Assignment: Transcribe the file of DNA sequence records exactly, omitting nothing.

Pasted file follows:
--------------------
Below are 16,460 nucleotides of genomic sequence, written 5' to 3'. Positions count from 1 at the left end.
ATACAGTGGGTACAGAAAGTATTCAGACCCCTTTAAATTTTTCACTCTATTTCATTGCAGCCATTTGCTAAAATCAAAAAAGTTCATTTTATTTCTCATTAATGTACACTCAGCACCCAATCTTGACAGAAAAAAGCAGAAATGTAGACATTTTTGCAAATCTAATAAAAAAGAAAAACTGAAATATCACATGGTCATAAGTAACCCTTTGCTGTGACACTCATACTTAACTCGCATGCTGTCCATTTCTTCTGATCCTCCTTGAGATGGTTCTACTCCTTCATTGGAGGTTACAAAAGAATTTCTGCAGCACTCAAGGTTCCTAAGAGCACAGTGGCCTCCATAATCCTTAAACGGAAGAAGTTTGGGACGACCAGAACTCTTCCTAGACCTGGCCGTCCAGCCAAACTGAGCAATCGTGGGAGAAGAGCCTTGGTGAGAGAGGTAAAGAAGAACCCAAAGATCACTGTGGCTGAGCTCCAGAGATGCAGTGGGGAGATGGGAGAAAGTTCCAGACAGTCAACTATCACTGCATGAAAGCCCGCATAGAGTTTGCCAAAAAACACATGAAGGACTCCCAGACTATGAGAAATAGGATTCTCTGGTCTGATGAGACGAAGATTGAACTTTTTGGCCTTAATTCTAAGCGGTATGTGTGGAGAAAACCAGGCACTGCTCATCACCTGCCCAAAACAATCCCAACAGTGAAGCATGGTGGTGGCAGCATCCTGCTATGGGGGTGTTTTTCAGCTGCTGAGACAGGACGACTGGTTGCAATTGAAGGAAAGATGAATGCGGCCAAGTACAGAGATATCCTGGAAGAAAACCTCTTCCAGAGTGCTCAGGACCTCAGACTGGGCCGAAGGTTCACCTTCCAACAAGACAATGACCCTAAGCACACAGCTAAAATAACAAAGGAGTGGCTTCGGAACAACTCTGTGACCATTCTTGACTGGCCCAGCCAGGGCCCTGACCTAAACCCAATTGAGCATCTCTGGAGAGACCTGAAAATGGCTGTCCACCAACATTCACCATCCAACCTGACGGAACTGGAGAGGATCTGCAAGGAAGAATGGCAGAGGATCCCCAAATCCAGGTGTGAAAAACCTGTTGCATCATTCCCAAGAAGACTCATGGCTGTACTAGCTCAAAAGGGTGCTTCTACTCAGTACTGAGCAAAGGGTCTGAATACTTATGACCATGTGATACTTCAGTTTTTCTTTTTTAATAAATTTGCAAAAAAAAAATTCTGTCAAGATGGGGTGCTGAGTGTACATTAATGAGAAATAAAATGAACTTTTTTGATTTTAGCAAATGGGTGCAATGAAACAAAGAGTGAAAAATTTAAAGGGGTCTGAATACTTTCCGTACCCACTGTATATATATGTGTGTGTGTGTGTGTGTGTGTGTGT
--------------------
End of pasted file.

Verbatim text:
Below are 16,460 nucleotides of genomic sequence, written 5' to 3'. Positions count from 1 at the left end.
ATACAGTGGGTACAGAAAGTATTCAGACCCCTTTAAATTTTTCACTCTATTTCATTGCAGCCATTTGCTAAAATCAAAAAAGTTCATTTTATTTCTCATTAATGTACACTCAGCACCCAATCTTGACAGAAAAAAGCAGAAATGTAGACATTTTTGCAAATCTAATAAAAAAGAAAAACTGAAATATCACATGGTCATAAGTAACCCTTTGCTGTGACACTCATACTTAACTCGCATGCTGTCCATTTCTTCTGATCCTCCTTGAGATGGTTCTACTCCTTCATTGGAGGTTACAAAAGAATTTCTGCAGCACTCAAGGTTCCTAAGAGCACAGTGGCCTCCATAATCCTTAAACGGAAGAAGTTTGGGACGACCAGAACTCTTCCTAGACCTGGCCGTCCAGCCAAACTGAGCAATCGTGGGAGAAGAGCCTTGGTGAGAGAGGTAAAGAAGAACCCAAAGATCACTGTGGCTGAGCTCCAGAGATGCAGTGGGGAGATGGGAGAAAGTTCCAGACAGTCAACTATCACTGCATGAAAGCCCGCATAGAGTTTGCCAAAAAACACATGAAGGACTCCCAGACTATGAGAAATAGGATTCTCTGGTCTGATGAGACGAAGATTGAACTTTTTGGCCTTAATTCTAAGCGGTATGTGTGGAGAAAACCAGGCACTGCTCATCACCTGCCCAAAACAATCCCAACAGTGAAGCATGGTGGTGGCAGCATCCTGCTATGGGGGTGTTTTTCAGCTGCTGAGACAGGACGACTGGTTGCAATTGAAGGAAAGATGAATGCGGCCAAGTACAGAGATATCCTGGAAGAAAACCTCTTCCAGAGTGCTCAGGACCTCAGACTGGGCCGAAGGTTCACCTTCCAACAAGACAATGACCCTAAGCACACAGCTAAAATAACAAAGGAGTGGCTTCGGAACAACTCTGTGACCATTCTTGACTGGCCCAGCCAGGGCCCTGACCTAAACCCAATTGAGCATCTCTGGAGAGACCTGAAAATGGCTGTCCACCAACATTCACCATCCAACCTGACGGAACTGGAGAGGATCTGCAAGGAAGAATGGCAGAGGATCCCCAAATCCAGGTGTGAAAAACCTGTTGCATCATTCCCAAGAAGACTCATGGCTGTACTAGCTCAAAAGGGTGCTTCTACTCAGTACTGAGCAAAGGGTCTGAATACTTATGACCATGTGATACTTCAGTTTTTCTTTTTTAATAAATTTGCAAAAAAAAAATTCTGTCAAGATGGGGTGCTGAGTGTACATTAATGAGAAATAAAATGAACTTTTTTGATTTTAGCAAATGGGTGCAATGAAACAAAGAGTGAAAAATTTAAAGGGGTCTGAATACTTTCCGTACCCACTGTATATATATGTGTGTGTGTGTGTGTGTGTGTGTGT